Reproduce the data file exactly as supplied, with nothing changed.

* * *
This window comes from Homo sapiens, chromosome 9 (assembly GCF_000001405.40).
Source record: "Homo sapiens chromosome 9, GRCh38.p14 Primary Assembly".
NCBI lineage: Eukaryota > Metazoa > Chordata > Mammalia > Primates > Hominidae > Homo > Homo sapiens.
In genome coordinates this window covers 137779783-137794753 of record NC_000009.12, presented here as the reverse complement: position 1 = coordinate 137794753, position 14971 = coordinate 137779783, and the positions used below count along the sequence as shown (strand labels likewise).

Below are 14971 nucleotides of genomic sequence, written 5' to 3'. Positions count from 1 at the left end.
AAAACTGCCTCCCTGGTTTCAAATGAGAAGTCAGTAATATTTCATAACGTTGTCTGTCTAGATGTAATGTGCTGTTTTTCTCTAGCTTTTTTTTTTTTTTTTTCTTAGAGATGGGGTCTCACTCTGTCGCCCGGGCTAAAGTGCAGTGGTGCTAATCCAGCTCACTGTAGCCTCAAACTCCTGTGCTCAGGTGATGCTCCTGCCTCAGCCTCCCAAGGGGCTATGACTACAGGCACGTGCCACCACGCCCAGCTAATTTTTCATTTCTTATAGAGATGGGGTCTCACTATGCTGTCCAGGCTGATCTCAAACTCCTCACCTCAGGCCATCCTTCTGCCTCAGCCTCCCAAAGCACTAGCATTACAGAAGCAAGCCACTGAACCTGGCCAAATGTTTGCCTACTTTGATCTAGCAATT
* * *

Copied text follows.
This window comes from Homo sapiens, chromosome 9 (assembly GCF_000001405.40).
Source record: "Homo sapiens chromosome 9, GRCh38.p14 Primary Assembly".
NCBI lineage: Eukaryota > Metazoa > Chordata > Mammalia > Primates > Hominidae > Homo > Homo sapiens.
In genome coordinates this window covers 137779783-137794753 of record NC_000009.12, presented here as the reverse complement: position 1 = coordinate 137794753, position 14971 = coordinate 137779783, and the positions used below count along the sequence as shown (strand labels likewise).

Below are 14971 nucleotides of genomic sequence, written 5' to 3'. Positions count from 1 at the left end.
AAAACTGCCTCCCTGGTTTCAAATGAGAAGTCAGTAATATTTCATAACGTTGTCTGTCTAGATGTAATGTGCTGTTTTTCTCTAGCTTTTTTTTTTTTTTTTTCTTAGAGATGGGGTCTCACTCTGTCGCCCGGGCTAAAGTGCAGTGGTGCTAATCCAGCTCACTGTAGCCTCAAACTCCTGTGCTCAGGTGATGCTCCTGCCTCAGCCTCCCAAGGGGCTATGACTACAGGCACGTGCCACCACGCCCAGCTAATTTTTCATTTCTTATAGAGATGGGGTCTCACTATGCTGTCCAGGCTGATCTCAAACTCCTCACCTCAGGCCATCCTTCTGCCTCAGCCTCCCAAAGCACTAGCATTACAGAAGCAAGCCACTGAACCTGGCCAAATGTTTGCCTACTTTGATCTAGCAATT